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KidScreen’s Virtual Showroom

Despite retail constriction and its trickle-down affect on the industry, our respondents seemed to be a little more receptive to this year’s bunch of fledgling properties – indicating that either ...
June 1, 2004

Despite retail constriction and its trickle-down affect on the industry, our respondents seemed to be a little more receptive to this year’s bunch of fledgling properties – indicating that either business is up or the quality of new properties hitting the market has improved. Assessments were quite positive on the whole, with most participants rating the properties’ potential in the ‘fair’ to ‘very good’ range; there was nary a ‘poor’ vote cast.

TV (32%) and brands (30%) were pegged as the genres that are most lacking in solid licensable properties and quality merch. Interestingly, respondents say girls are the most underserved gender in TV (63%) and brands (55%). And it looks like a full 64% of our pollsters would like to see more options for 11- to 14-year-olds and the 14-plus set.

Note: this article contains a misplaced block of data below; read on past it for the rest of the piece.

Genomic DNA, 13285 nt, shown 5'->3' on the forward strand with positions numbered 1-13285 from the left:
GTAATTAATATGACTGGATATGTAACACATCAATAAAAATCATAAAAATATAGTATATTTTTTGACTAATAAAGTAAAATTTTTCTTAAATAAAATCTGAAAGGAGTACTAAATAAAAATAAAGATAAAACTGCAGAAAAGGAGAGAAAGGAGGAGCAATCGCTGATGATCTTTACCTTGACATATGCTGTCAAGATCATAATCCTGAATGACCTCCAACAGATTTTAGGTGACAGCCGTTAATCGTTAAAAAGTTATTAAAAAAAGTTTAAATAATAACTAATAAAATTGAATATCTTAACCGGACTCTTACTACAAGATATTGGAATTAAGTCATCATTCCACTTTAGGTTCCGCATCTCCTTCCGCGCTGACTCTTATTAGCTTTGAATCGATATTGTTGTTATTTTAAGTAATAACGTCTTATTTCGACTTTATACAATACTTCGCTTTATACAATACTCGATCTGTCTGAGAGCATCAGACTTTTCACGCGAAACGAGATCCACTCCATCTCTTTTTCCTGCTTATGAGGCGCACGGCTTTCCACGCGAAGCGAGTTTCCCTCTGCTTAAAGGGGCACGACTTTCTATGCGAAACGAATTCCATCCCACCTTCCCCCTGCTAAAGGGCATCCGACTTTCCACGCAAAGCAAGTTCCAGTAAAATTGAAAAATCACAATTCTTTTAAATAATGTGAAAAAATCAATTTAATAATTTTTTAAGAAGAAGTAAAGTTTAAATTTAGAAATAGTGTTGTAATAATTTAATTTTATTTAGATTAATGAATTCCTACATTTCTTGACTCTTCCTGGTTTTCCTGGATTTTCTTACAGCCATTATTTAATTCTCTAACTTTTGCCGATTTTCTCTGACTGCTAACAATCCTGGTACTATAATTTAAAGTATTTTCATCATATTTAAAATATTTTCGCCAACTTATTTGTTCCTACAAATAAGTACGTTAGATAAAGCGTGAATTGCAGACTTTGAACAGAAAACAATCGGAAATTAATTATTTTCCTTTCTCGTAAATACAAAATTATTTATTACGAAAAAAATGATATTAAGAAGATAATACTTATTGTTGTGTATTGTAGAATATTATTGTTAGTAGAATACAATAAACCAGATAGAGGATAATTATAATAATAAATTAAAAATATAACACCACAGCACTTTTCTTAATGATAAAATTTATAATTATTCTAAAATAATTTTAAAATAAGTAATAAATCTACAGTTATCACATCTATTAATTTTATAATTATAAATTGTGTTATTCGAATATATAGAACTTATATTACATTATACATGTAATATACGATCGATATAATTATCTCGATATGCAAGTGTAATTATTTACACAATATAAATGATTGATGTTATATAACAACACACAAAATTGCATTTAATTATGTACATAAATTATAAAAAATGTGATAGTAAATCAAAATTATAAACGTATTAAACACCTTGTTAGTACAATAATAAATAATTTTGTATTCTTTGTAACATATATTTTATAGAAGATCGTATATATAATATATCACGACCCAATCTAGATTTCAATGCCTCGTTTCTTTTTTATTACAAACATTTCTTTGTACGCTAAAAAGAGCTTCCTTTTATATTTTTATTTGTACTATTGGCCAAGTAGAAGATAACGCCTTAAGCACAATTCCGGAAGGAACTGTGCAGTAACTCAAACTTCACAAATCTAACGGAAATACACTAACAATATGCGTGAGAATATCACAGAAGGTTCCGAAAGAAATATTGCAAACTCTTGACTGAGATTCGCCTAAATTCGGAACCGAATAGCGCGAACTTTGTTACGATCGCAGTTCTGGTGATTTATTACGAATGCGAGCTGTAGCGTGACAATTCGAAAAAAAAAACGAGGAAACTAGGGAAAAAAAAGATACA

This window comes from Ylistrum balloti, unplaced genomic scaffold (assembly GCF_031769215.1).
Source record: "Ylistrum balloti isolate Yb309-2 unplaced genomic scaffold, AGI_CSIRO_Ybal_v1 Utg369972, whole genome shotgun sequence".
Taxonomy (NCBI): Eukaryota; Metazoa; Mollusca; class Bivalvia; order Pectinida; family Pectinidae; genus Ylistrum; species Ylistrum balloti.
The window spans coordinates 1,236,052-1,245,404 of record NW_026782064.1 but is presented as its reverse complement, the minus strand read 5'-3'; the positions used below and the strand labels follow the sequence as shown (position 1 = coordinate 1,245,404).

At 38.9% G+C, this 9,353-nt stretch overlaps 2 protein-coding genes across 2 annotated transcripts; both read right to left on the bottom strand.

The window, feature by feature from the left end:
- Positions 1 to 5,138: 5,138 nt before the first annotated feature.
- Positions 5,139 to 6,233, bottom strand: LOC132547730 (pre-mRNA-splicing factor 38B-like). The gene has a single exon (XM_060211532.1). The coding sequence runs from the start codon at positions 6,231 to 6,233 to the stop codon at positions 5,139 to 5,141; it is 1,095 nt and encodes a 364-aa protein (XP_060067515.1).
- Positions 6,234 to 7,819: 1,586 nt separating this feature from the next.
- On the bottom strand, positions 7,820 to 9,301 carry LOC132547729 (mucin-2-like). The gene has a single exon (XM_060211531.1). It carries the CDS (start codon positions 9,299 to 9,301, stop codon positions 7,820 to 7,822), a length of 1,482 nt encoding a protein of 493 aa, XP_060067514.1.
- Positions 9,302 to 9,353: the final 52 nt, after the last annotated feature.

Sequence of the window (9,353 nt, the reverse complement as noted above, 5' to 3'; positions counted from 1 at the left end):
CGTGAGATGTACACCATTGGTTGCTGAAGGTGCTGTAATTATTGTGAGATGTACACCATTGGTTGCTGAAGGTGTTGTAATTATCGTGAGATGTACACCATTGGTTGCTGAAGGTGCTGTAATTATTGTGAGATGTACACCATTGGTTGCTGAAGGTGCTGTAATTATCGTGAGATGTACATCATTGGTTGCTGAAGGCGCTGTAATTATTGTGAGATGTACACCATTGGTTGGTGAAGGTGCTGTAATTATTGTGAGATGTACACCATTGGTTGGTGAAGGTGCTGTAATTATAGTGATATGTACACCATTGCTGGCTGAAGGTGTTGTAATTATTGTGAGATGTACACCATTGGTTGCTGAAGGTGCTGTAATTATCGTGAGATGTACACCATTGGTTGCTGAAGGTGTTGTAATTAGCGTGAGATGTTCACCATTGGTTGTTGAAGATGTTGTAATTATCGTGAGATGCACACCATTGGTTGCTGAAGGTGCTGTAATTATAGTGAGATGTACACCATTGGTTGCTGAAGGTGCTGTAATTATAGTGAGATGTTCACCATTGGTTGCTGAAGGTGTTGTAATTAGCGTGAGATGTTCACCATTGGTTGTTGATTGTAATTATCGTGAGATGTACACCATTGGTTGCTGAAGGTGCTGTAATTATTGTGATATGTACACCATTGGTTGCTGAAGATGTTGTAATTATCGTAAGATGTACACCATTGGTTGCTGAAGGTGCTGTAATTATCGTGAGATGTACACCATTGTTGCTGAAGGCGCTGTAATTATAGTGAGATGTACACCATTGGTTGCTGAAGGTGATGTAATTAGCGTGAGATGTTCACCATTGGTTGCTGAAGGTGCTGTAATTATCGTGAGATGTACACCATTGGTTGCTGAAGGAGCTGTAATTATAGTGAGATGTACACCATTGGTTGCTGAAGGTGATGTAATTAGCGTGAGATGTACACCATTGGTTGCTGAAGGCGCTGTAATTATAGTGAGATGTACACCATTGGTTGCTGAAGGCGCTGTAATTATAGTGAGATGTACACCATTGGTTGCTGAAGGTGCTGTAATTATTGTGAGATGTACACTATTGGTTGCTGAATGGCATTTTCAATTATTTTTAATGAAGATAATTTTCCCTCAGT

Alien Racers

Owner/licensor: MGA Entertainment

Territory of origin: U.S.

Description: MGA Entertainment, creator of doll phenom Bratz, enters the boys action market with this original R/C and action figure property. The initial toy lines set to debut in Q3 will feature remote-control vehicles Skrash, Grog, Ultrox and Gnarl, with accompanying alien driver characters.

Concept: To prevent an all-out intergalactic war threatening to erupt on a planet that houses an unlimited source of energy, several alien civilizations vie for its control by putting forth their most skilled champions to take part in an epic race. In their strange, fantastical vehicles, these Alien Racers pull out all the stops to best each other. A TV series is in the works for 2005.

Demo: Boys ages seven to 12

Domestic and international categories open: Everything except for toys, room décor, electronics and sporting goods. Program will also focus on apparel, footwear, accessories, publishing and food.